­A cultural institution, a temporary modular structure, a quirky set of cabinets and a sleek, long bench w­ere four winners of the Wood Awards 2019, and they all incorporate American hardwood.

The winners of the annual Wood Awards were announced at a ceremony held on the 19th November at Carpenters’ Hall in London. Established in 1971, the Wood Awards aims to recognise and encourage outstanding design, craftsmanship and installation using wood.

MultiPly (U.S. tulipwood) by Waugh Thistleton Architects won the Small Projects category, the refurbishment of the Royal Opera House was recognised in the Commercial & Leisure category (U.S. walnut); while David Gates’ Littoral Chances 1&2 cabinets (U.S. hard maple) won in the Bespoke category; the sleek, Long Bench (U.S. walnut) designed by Ian McChesney is this year’s Production winner.

The American Hardwood Export Council’s European Director, David Venables, said: “This is such a wonderful recognition of American hardwoods. All of these projects show the capabilities of hardwoods and, whether the material is used in a building capacity or in furniture, its versatility and beauty function in the way the designers’ intended.”


MultiPly, this year’s Small Project winner, is the first structure made from UK manufactured CLT. The judges praised its simple design that communicates modularity and repetition.

MultiPly carousel
Modular pavilion MultiPly made from cross laminated U.S. tulipwood by architect Waugh Thistleton Architects

Architect: Waugh Thistleton Architects

Client: American Hardwood Export Council

Structural engineer: Arup

Main contractor: Stage One

CLT panel manufacturer: Construction Scotland Innovation Centre (CSIC)

Lighting design: SEAM

Wood fabricator: Glenalmond Timber Company

Wood species: American tulipwood

Timber donated by: Allegheny Lumber, Bingaman Lumber, Boss Lumber, Classic American Hardwoods, Collins Hardwood, North West Hardwoods, Northland Forest Products, Lathams Timber, Parton Lumber and Thompson Hardwoods.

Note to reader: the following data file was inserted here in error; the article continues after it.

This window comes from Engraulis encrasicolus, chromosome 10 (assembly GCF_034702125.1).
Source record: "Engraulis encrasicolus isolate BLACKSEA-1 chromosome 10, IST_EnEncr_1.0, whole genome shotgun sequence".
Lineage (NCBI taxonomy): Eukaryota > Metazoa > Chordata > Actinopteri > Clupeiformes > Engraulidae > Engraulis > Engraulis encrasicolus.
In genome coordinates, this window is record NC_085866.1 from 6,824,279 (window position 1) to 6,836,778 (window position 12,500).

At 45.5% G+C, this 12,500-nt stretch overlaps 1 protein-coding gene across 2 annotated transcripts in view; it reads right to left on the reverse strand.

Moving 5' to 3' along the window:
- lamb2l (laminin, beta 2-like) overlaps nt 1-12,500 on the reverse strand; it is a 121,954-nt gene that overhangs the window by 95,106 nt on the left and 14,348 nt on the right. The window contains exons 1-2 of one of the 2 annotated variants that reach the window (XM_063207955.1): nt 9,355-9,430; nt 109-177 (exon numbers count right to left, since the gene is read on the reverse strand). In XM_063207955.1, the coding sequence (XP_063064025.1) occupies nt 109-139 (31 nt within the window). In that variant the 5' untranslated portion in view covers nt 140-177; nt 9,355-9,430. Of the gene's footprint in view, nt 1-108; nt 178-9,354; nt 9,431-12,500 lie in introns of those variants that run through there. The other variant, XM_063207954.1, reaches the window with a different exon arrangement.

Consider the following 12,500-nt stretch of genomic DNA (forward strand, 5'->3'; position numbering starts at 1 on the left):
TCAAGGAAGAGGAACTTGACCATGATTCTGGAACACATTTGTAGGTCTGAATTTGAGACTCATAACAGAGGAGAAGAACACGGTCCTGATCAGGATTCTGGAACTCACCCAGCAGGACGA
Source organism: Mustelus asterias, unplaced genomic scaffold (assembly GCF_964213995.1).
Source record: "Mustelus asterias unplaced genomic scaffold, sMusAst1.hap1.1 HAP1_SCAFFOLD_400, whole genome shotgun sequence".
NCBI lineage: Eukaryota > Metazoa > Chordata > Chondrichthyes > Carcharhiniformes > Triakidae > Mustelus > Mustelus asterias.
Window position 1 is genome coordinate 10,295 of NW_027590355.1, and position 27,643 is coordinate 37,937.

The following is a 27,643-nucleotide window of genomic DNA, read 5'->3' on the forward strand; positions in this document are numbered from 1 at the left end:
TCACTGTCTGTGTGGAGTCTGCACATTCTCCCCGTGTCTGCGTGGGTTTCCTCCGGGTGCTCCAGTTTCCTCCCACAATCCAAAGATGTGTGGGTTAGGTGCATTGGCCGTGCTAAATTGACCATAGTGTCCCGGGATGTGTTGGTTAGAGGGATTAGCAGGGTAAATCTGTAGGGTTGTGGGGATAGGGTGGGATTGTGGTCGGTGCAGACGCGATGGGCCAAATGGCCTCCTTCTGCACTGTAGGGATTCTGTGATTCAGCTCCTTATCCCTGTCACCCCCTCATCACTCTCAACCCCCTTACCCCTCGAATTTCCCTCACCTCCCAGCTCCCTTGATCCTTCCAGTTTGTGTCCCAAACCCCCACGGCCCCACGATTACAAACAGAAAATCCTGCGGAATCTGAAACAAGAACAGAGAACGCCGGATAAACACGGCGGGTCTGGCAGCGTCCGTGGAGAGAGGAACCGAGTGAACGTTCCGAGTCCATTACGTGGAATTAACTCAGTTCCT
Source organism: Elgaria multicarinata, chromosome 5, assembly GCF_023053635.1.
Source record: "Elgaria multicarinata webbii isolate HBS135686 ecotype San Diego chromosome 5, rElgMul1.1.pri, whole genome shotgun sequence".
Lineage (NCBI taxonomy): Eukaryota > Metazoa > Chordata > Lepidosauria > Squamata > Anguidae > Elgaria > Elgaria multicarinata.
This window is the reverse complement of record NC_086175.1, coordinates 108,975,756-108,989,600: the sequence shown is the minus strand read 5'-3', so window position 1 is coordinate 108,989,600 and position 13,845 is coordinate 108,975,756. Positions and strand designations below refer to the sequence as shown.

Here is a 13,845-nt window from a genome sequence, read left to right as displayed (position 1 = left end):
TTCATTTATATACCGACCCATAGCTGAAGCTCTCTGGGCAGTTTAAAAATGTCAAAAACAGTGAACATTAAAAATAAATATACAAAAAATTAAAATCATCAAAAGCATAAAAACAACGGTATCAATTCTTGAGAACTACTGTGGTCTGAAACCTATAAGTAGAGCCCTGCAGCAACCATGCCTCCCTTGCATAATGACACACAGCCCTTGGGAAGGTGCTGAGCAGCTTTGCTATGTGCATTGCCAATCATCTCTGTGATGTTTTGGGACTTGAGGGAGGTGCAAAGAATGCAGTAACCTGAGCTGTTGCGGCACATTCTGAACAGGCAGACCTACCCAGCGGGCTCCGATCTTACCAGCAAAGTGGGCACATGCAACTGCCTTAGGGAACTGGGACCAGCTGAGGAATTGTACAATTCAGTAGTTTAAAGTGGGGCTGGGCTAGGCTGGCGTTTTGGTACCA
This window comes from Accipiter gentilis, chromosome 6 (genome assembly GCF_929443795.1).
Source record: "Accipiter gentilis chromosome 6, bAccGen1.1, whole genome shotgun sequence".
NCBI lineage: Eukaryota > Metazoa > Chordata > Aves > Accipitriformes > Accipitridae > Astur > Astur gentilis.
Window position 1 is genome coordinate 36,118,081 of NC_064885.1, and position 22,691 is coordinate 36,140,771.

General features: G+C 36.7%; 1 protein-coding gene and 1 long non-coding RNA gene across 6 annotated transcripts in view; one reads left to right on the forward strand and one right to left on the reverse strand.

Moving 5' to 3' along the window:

MultiPly is a carbon neutral engineered timber pavilion, made from hardwood CLT. The vertical maze of stacked modules and staircases creates labyrinthine spaces which intertwine, inviting people to explore the use of wood in architecture and reflect on how we build our homes and cities. MultiPly demonstrates how engineered timber structures can be reconfigured, reused, repurposed and ultimately recycled. The pavilion has been shown in three locations, each iteration taking a different form. The unassuming assembly of modules belies the engineering challenges created by the thinness of panels, significant cantilevers, and the complexity of designing a structure that can be reduced to a set of parts. MultiPly provided an opportunity to push the boundaries of CLT construction. Like a piece of flat-packed furniture, it arrives as a kit of parts and can be quietly assembled in under a week.


The Commercial & Leisure winner: Royal Opera House 'Open Up'. 

Royal Opera House carousel
The Linbury Theatre in American walnut by architect Stanton Williams

Location: London

Architect: Stanton Williams

Client: Royal Opera House

Structural engineers: Arup, Robert Bird Group

Main contractor: Swift Crafted Ltd

Joinery: Birmingham Veneers Ltd, TT Gillard, Thornell Veneers Ltd

Construction manager: Rise

Wood supplier: Missouri Walnut LLC

Veneer supplier: Reliance Veneer Co Ltd

Wood species: American walnut

The transformation of the Royal Opera House reimagines the world-renowned home of ballet and opera and strikes the right balance between heritage and 21st century life. Improved access and transparency, a completely new Linbury Theatre and new foyers, terraces, cafes, bars, restaurant and retail facilities extend the building’s life outside of performance hours. At entrance level, subtle timber elements inlaid in the stone floor offer a warm welcome. Descending into the double-height Linbury Theatre foyer, the atmosphere becomes more intimate and theatrical as exquisitely book matched veneer surfaces are complemented by elegant linear grids of timber batons and solid wood parquet. The Linbury Theatre is entirely clad in black walnut, inspired by the rich cherry cladding in the main 1858 Opera House auditorium. Lights, acoustic insulation and sound equipment are integrated within the timber. The judges admired how the new design reads as a complete building, yet seamlessly connects with the main spaces of the existing building.


The Furniture & Product judges selected two winners within the Bespoke category.

David Gates’s Littoral Chances 1&2 received an award for its singular vision and how it highlights just how much a material can be adapted to the individual’s style.

Designer/maker: David Gates

Vitreous enamel on steel panels: Helen Carnac

Wood supplier: Adamson & Low, English Woodland Timber and Timberline

Wood species: European oak, bog oak, ripple sycamore, Cedar of Lebanon and Douglas fir, American hard maple